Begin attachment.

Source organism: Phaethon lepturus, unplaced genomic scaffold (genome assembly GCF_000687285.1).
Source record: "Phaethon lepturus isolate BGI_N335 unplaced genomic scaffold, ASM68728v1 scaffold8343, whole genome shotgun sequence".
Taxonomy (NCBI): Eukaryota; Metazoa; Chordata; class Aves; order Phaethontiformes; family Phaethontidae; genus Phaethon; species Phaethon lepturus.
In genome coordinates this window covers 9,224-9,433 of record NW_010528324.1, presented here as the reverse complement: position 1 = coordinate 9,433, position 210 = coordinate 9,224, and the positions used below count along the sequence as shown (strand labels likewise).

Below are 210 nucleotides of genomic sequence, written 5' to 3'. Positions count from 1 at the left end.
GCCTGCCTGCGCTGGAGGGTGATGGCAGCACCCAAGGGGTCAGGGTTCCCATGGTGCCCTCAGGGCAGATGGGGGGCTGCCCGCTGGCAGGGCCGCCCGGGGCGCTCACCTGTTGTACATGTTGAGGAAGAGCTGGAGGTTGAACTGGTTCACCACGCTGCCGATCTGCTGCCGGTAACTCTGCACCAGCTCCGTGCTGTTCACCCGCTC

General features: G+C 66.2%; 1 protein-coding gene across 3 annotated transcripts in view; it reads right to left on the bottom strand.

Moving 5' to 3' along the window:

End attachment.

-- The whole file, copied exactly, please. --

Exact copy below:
Source organism: Phaethon lepturus, unplaced genomic scaffold (genome assembly GCF_000687285.1).
Source record: "Phaethon lepturus isolate BGI_N335 unplaced genomic scaffold, ASM68728v1 scaffold8343, whole genome shotgun sequence".
Taxonomy (NCBI): Eukaryota; Metazoa; Chordata; class Aves; order Phaethontiformes; family Phaethontidae; genus Phaethon; species Phaethon lepturus.
In genome coordinates this window covers 9,224-9,433 of record NW_010528324.1, presented here as the reverse complement: position 1 = coordinate 9,433, position 210 = coordinate 9,224, and the positions used below count along the sequence as shown (strand labels likewise).

Below are 210 nucleotides of genomic sequence, written 5' to 3'. Positions count from 1 at the left end.
GCCTGCCTGCGCTGGAGGGTGATGGCAGCACCCAAGGGGTCAGGGTTCCCATGGTGCCCTCAGGGCAGATGGGGGGCTGCCCGCTGGCAGGGCCGCCCGGGGCGCTCACCTGTTGTACATGTTGAGGAAGAGCTGGAGGTTGAACTGGTTCACCACGCTGCCGATCTGCTGCCGGTAACTCTGCACCAGCTCCGTGCTGTTCACCCGCTC

General features: G+C 66.2%; 1 protein-coding gene across 3 annotated transcripts in view; it reads right to left on the bottom strand.

Moving 5' to 3' along the window: